SWOT Analysis and Follow-up
In February the University of Minnesota's Council on Public Engagement (COPE) met for a SWOT exercise to assess our internal Strengths and Weaknesses, and external Opportunities and Threats. The results of that exercise were supplemented by those from a similar workshop conducted by our Children, Youth, and Family and Consortium and the College of Education and Human Development. A small group of us met to shape the results into a more manageable ten in each category; see below. This afternoon COPE will have a follow-up exercise to propose three concrete, actionable ideas in each category. That will give us a dozen initiatives to work on in the next year.
Although this list is specific to the University of Minnesota, I suspect that a similar list could be compiled at almost any research university.
- Public engagement is being mentioned in revising the promotion and tenure standards.
- We have diverse outreach offices and a lot of U unofficial "deputies" to carry this message out into the community
- Broad-based expertise of university community
- The U’s reputation for quality
- The U's land-grant mission and our heritage in doing this kind of work
- The large amount of resources available
- The role models available
- New emphasis on interdisciplinary work
- Our ability to use our statewide network of coordinate campuses, Extension and Academic Health Center outreach.
- MN Campus Compact
- Uncertainty about how to define "public engagement" and "community"
- Disconnect between accomplishments and rewards in public engagement work, and difficulty in evaluating it
- Inadequate infrastructure (staff support, direct and ICR funding) and fragmentation of those resources that are available
- Difficulties in applying for grants (Which are the best bets? Who gets to apply? Unusual costs in community-based research? Inadequate ICR from local funders)
- Lack of understanding of time needed to develop partnerships and accomplish work, on both U and community sides
- Competition between interdisciplinary and departmental priorities (e.g., TA-ships, NRC disciplinary rankings)
- Inadequate valuing of public engagement work by professional societies
- Sometime lack of quality control and protection of communities in public engagement work
- Difficulties in faculty appointments, promotion, and duties, esp. for junior faculty
- Complexities in getting public engagement messages out to the public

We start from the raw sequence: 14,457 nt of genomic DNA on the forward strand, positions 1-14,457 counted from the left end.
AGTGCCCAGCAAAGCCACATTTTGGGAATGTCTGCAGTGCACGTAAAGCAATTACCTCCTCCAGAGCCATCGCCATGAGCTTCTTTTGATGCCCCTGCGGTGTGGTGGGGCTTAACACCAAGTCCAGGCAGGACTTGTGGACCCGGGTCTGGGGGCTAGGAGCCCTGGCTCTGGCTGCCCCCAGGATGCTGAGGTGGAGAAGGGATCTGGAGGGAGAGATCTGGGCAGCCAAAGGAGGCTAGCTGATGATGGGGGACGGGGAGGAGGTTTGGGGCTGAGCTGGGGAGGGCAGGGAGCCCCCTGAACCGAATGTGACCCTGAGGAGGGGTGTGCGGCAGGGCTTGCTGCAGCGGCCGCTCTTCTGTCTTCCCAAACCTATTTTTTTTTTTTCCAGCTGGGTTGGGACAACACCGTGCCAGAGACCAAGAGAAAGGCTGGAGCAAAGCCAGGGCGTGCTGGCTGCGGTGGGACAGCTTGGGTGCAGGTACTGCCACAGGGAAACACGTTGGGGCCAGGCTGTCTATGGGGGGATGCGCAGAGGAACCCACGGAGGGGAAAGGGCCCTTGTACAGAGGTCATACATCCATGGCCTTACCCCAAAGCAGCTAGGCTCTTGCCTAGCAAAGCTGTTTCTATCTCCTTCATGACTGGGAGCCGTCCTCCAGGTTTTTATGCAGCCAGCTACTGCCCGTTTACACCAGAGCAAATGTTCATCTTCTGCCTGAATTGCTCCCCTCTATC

- Growing opportunities for collaboration with specific cultural groups, international NGO’s and other organization
- New opportunities presented by the growing diverse population in MN
- The U's ability to be perceived as a convener and a place for learning where everyone is a teacher and everyone is a learner
- Long--term public engagement models such as the Jane Addams School and the Regional Sustainable Development Partnerships.
- Potential of Imagining Minnesota to provide external connections and additional resources for engaged arts, humanities, and design work
- Potential for national leadership in addressing achievement gap in K-12 education
- Potential of issue-driven initiatives such as the Institute on the Environment
- Geographic location in a large urban area where economic, cultural, educational, and political power is concentrated
- The University’s participation and leadership in national higher education networks
- Opportunities for dialog and personal engagement suggested by the Front Porch movement of SCOPE, the Student Council on Public Engagement
- Little or no ICR recovery from foundation and state grants
- The University is viewed as monolithic, inaccessible, difficult to navigate, and overwhelming
- Inadequate state money and changes in the legislative attitude towards higher education
- Change from a culture of cooperation to an individualistic culture (shift from We to Me) means faculty work too much in isolation
- Unrealistic public expectations of the U by the public
- Cultural shift from a relationship model to an expert model
- External benchmarks, such as higher education ranking systems, that may not value public engagement